09/28/2011 04:38 EDT | Updated 11/28/2011 05:12 EST

There Are High Flyers Who Deserve Military Jet Planes

We are a nation that flies economy, drinks Tim Hortons and wears khaki and plaid. But Gen. Walter Natynczyk's situation is, and should be, different. He needs to be a walking paradox -- a warrior and a diplomat, a genius with a common touch, a workaholic who never seems tired.

Who knew amortization could be so lethal? If we've learned any lasting lessons over the past week, it's that accounting hyperbole can do as much damage to our military's reputation as a weapon wielded by an Afghan insurgent. Hyperbole is exactly what's being used by media as they target the Canadian military. What else to call the incorporation of fixed capital costs into accounting that magically inflates a Challenger jet's operating costs from $2,630 per hour, to more than $10,000? While the whole affair seems an unjust media ambush on Defence Minister Peter MacKay and others who have made a lot of sacrifices to serve their country, I'd like to take a moment to defend a man I know well, and a man I admire, General Walter Natynczyk.

Several media stories mentioned that Gen. Walter Natynczyk took one of the planes to a 2010 gala in Toronto for the True Patriot Love Foundation, the organization I lead as chair of the board. The event was portrayed as Natynczyk hobnobbing with the elites. But the truth was that Gen. Natynczyk was there to raise money for his rank-and-file soldiers. He gave a stirring, captivating speech, then worked the room tirelessly, pausing for a photo with anyone who asked and always stopping to thank a soldier or the soldier's family. Thanks in part to Gen. Natynczyk's personal appearances at this fundraiser and others, we were able to raise more than $6 million to send the children of deployed soldiers to summer camp, fund military community centers, renovate homes and cars for our amputees and provide funding to train them for the paralympics.

Since he became the military's top soldier in 2008, Gen. Walt Natynczyk has what must be one of the planet's toughest jobs. Canadians tend to want their leaders to be just like them. We are a nation that flies economy, drinks Tim Hortons and wears khaki and plaid. And we want our leaders to follow our leads -- to wait in the same queues as the rest of us. Think of how hard the Prime Minister's Office works to make Stephen Harper seem like a regular guy. He's someone who drops his kids off at school, whose home at 24 Sussex Drive still doesn't have central air conditioning. We prefer our political leaders to look un-exceptional, even if deep down we want them to act exceptionally.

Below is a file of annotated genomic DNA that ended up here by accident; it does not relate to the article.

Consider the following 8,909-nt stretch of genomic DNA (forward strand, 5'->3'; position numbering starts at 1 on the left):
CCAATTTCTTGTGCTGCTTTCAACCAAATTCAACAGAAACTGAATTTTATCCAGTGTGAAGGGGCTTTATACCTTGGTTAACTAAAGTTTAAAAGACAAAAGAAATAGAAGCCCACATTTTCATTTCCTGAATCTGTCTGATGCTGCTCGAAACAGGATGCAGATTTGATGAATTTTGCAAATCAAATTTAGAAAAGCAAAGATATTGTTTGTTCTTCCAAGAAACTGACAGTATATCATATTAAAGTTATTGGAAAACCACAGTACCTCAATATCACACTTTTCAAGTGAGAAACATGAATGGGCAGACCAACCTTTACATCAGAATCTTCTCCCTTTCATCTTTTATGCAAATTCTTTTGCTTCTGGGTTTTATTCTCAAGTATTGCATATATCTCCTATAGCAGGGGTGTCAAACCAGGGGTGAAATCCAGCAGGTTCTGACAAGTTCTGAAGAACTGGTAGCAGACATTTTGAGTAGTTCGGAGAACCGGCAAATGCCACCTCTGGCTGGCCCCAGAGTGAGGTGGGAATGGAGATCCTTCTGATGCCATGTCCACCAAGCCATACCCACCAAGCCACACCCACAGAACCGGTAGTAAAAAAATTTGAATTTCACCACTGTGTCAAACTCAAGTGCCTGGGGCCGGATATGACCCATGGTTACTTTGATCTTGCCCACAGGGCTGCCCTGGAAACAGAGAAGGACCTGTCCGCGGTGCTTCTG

Natynczyk's situation is, and should be, different. He needs to be a walking paradox -- a warrior and a diplomat, a genius with a common touch, a workaholic who never seems tired. What complicates Gen. Natynczyk's job is the fact that it exists in a political sphere -- that of Ottawa, home to one of the most anti-exceptional cultures of leadership of any Western capital city. That culture has imbued the Challenger affair media cycle from its first sentence, when CTV's Lisa Laflamme decried Gen. Natynczyk's "high-flying travel arrangements." Even Liberal Leader Bob Rae wondered whether the whole thing was overblown -- chalking it up to "politics within politics."

Which is exactly right. Look, politicians run down their opponents all the time. They leave their own friends or subordinates to twist in the wind to further a career or agenda. Last week was Gen. Natynczyk's turn. In the three and a half years that he's led our military, Gen. Natynczyk has distinguished himself in a town where any recognition can be dangerous for a career. The problem isn't whether he was right to use a Challenger jet to join his family for Christmas holidays for the first time in three years. The problem is that Natynczyk's remarkable job performance has made him stand out. And the culture of Ottawa shuns anyone who stands out.

Our antipathy toward excellence is a vestige of our colonial past, and it would behoove us to shake it. We don't celebrate the best among us. Instead, we criticize them as high-flyers, as queue jumpers. Perhaps this national trait once made sense. When Canada was a sleepy resource-rich quadrant of Her Majesty's empire, we kept our heads down, in quiet deference to Britain, our colonial master, and America, our confident and powerful neighbor. But those days are long past. Amid global economic chaos we have emerged as one of the most stable and respected of Western nations. We can compete with anyone. When are we going to stop acting like the nervous colony? When are we going to let the prime minister get his central air?

Tradition suggests Gen. Natynczyk is heading into the final months of his term as Chief of the Defence Staff. He led our Canadian Forces through the successful completion of our combat mission in Afghanistan -- one that elevated Canada's military reputation around the world. We should allow him to bask in the afterglow that follows a job well done. What's troubling about the Natynczyk affair is what it foretells for the Canadian military, already entering a transformative period of cost-cutting proposed to eliminate $1 billion from its annual operating budget. What will be the new era's defining ideology? Apparently, rather than celebrating excellence, we'll return to our old ways of criticizing it. Gen. Natynczyk, and the Canadian Forces, deserve better from the people they've sacrificed so much to protect.